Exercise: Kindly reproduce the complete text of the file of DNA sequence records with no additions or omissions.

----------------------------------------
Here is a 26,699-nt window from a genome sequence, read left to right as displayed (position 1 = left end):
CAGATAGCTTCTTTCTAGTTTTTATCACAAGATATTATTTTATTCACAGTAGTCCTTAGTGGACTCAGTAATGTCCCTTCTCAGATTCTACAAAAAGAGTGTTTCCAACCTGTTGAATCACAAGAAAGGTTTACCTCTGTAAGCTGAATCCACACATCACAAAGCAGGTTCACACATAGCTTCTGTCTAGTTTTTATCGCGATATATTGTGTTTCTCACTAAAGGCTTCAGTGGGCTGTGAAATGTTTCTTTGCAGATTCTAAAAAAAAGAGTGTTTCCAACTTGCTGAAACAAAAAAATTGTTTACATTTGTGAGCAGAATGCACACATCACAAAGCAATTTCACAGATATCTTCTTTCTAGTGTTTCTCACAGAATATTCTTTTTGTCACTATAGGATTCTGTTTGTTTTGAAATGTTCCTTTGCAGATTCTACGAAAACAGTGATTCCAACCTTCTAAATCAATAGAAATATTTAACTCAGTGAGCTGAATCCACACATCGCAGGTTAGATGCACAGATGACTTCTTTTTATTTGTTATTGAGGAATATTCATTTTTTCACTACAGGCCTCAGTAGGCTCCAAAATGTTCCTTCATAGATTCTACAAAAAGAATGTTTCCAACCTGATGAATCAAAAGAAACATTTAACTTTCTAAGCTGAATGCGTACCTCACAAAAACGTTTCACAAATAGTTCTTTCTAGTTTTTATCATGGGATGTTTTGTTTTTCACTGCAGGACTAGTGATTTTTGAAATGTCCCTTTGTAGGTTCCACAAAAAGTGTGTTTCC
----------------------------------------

Here is a 26,699-nt window from a genome sequence, read left to right as displayed (position 1 = left end):
CAGATAGCTTCTTTCTAGTTTTTATCACAAGATATTATTTTATTCACAGTAGTCCTTAGTGGACTCAGTAATGTCCCTTCTCAGATTCTACAAAAAGAGTGTTTCCAACCTGTTGAATCACAAGAAAGGTTTACCTCTGTAAGCTGAATCCACACATCACAAAGCAGGTTCACACATAGCTTCTGTCTAGTTTTTATCGCGATATATTGTGTTTCTCACTAAAGGCTTCAGTGGGCTGTGAAATGTTTCTTTGCAGATTCTAAAAAAAAGAGTGTTTCCAACTTGCTGAAACAAAAAAATTGTTTACATTTGTGAGCAGAATGCACACATCACAAAGCAATTTCACAGATATCTTCTTTCTAGTGTTTCTCACAGAATATTCTTTTTGTCACTATAGGATTCTGTTTGTTTTGAAATGTTCCTTTGCAGATTCTACGAAAACAGTGATTCCAACCTTCTAAATCAATAGAAATATTTAACTCAGTGAGCTGAATCCACACATCGCAGGTTAGATGCACAGATGACTTCTTTTTATTTGTTATTGAGGAATATTCATTTTTTCACTACAGGCCTCAGTAGGCTCCAAAATGTTCCTTCATAGATTCTACAAAAAGAATGTTTCCAACCTGATGAATCAAAAGAAACATTTAACTTTCTAAGCTGAATGCGTACCTCACAAAAACGTTTCACAAATAGTTCTTTCTAGTTTTTATCATGGGATGTTTTGTTTTTCACTGCAGGACTAGTGATTTTTGAAATGTCCCTTTGTAGGTTCCACAAAAAGTGTGTTTCC